BLOOD RUNS DOWN – Zandashé Brown
What was the starting point for Blood Runs Down?
Blood Runs Down comes from a couple of different places. The story took on different ideations over a five year period while I was adapting to some pretty drastic life and family changes and working through them. I began simply writing an ode to Black women and their daughters. One of the most persistent themes that stuck with me, and apparently many other creators last year, was generational trauma and how young girls inherit emotional baggage and pain from their mothers in an ongoing cycle.
While I think many people can relate to this, I’m still glad to have kept my focus on the very particular ways that Black women and girls have passed on and inherited trauma – and more specifically, girls like me growing up and living in the American South. I come from a persecuted people who turned preservation into a culture. So, that and resistance also became a huge theme and that’s when my growing up in Southern Louisiana started to play a larger part in the story. Especially the connection we have to water here. Ancestors of many Black New Orleans families came to this city through the same waters that would flood and devastate it centuries later. Water came to represent how I’ve always understood blackness in the South: tragedy and rebirth.
How did you go about creating tension, was it more script-based or was it during the blocking or editing?
I think the tension was mostly present in the subject matter itself. My cast and crew, we really treated this like a spiritual project because it was. We all had very specific ties in the story in some way, some we shared, others we didn’t. So, we made sure to push through with this project in a sacred way, to preserve the spirituality of it. I think the tension held up because people respected that, and also because they respected the silence. There are plenty of quiet moments in the film that were preceded by quiet moments on set. It was almost as if the crew would also get into character. Everyone we brought on understood the pace of the film and somehow we all magically moved together.
As OutKast says “The South got somethin’ to say.” I want to be the young Black girl from Rosedale, Louisiana who gets to say a little something in the horror genre. It’s about damn time.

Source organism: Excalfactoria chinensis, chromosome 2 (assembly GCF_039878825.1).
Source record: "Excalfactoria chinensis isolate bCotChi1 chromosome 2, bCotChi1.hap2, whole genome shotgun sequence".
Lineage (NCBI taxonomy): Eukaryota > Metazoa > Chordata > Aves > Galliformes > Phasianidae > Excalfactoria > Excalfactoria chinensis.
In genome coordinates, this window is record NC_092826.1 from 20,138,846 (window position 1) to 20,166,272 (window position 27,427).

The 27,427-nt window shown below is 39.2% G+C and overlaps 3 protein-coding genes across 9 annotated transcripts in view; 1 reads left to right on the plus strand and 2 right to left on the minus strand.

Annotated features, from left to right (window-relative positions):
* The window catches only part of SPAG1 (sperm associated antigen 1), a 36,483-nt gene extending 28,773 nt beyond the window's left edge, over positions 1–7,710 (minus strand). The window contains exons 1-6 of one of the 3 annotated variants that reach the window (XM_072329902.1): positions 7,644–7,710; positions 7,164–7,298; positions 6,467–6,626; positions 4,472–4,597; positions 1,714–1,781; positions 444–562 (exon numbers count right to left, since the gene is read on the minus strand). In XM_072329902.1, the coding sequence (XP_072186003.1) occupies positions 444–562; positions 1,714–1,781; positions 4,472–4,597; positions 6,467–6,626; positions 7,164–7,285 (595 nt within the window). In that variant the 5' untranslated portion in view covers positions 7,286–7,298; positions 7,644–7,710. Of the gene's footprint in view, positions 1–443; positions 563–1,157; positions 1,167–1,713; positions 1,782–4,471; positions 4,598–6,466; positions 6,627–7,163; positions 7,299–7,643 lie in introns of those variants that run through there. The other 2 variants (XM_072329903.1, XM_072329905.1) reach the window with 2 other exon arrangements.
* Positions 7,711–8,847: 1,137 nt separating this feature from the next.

Blood Runs Down has such a distinct colour palette that doesn’t get alleviated until the final moments of the films, could you talk about your decisions behind the visuals and cinematography?
We very much wanted to honor and contribute to a Southern Gothic aesthetic that had already been set up by people like Kasi Lemmons with Eve’s Bayou or Julie Dash’s Daughters of the Dust. Films like these culturally and visually made sense to my team and I, and often dealt with the same themes. Southern Louisiana is such a visual place and it’s one of the biggest motivations for my writing. I’ve grown up curious about the things and the people I see and the uniqueness of them – that they all have a story that I want to get to the bottom of or at least honor.
There’s something about standing in my great-grandmother’s backyard and looking past a row of trees into a sugarcane field and not exactly knowing where I am in time that’s beautiful but also terrifying. That’s what I love about this place. It’s so haunting and beautiful and romantically dark. That’s what I want to showcase in my films and offer to horror, the beauty in fear.
What are you working on now?
I’m currently working on two more short films, both set in the South in very different ways. The first is a bridge to a much more ambitious, louder film that I hope to turn into a feature soon after. They’re both within the horror genre, one more squarely than the other. That’s the genre that I’ve invested the most into and wish to keep moving forward in, but I won’t limit myself if other things happen to pop up.
I’m mostly just excited! I’ve grown up a huge horror fan and never saw myself reflected in the genre in a satisfying way. Not only do I get to do that now, but I’m not the only one. At the perfect time, a door has opened for really good, thematically heavy horror that isn’t inclusive of Black people but centers them. I’m all about that. As OutKast says “The South got somethin’ to say.” I want to be the young Black girl from Rosedale, Louisiana who gets to say a little something in the horror genre. It’s about damn time.
We Are The Weirdos is touring from the 16th Feb to 28th Feb, screenings and tickets can be found here.